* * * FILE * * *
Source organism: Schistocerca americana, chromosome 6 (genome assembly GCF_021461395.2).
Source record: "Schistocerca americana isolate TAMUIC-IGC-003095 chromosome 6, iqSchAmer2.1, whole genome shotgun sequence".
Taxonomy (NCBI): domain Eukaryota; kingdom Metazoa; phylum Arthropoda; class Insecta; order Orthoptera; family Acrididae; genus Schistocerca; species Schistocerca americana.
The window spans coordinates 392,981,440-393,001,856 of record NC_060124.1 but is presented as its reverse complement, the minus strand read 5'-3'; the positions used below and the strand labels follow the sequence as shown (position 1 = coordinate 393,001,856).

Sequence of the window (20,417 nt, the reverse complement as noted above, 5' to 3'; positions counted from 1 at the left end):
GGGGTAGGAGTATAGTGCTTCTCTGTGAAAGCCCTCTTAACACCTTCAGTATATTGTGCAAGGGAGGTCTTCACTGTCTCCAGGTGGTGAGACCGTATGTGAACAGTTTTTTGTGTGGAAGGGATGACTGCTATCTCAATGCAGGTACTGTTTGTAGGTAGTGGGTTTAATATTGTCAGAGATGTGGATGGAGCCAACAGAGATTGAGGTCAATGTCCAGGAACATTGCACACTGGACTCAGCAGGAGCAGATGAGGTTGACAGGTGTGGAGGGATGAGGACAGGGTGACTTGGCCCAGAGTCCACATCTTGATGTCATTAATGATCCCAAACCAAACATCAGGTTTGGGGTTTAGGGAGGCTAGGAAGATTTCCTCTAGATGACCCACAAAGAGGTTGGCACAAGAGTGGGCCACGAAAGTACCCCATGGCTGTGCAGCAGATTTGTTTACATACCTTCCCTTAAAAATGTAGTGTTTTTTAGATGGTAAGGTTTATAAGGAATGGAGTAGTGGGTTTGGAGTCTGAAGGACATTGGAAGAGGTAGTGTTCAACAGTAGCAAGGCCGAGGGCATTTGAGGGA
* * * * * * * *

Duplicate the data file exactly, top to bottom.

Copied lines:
Source organism: Schistocerca americana, chromosome 6 (genome assembly GCF_021461395.2).
Source record: "Schistocerca americana isolate TAMUIC-IGC-003095 chromosome 6, iqSchAmer2.1, whole genome shotgun sequence".
Taxonomy (NCBI): domain Eukaryota; kingdom Metazoa; phylum Arthropoda; class Insecta; order Orthoptera; family Acrididae; genus Schistocerca; species Schistocerca americana.
The window spans coordinates 392,981,440-393,001,856 of record NC_060124.1 but is presented as its reverse complement, the minus strand read 5'-3'; the positions used below and the strand labels follow the sequence as shown (position 1 = coordinate 393,001,856).

Sequence of the window (20,417 nt, the reverse complement as noted above, 5' to 3'; positions counted from 1 at the left end):
GGGGTAGGAGTATAGTGCTTCTCTGTGAAAGCCCTCTTAACACCTTCAGTATATTGTGCAAGGGAGGTCTTCACTGTCTCCAGGTGGTGAGACCGTATGTGAACAGTTTTTTGTGTGGAAGGGATGACTGCTATCTCAATGCAGGTACTGTTTGTAGGTAGTGGGTTTAATATTGTCAGAGATGTGGATGGAGCCAACAGAGATTGAGGTCAATGTCCAGGAACATTGCACACTGGACTCAGCAGGAGCAGATGAGGTTGACAGGTGTGGAGGGATGAGGACAGGGTGACTTGGCCCAGAGTCCACATCTTGATGTCATTAATGATCCCAAACCAAACATCAGGTTTGGGGTTTAGGGAGGCTAGGAAGATTTCCTCTAGATGACCCACAAAGAGGTTGGCACAAGAGTGGGCCACGAAAGTACCCCATGGCTGTGCAGCAGATTTGTTTACATACCTTCCCTTAAAAATGTAGTGTTTTTTAGATGGTAAGGTTTATAAGGAATGGAGTAGTGGGTTTGGAGTCTGAAGGACATTGGAAGAGGTAGTGTTCAACAGTAGCAAGGCCGAGGGCATTTGAGGGA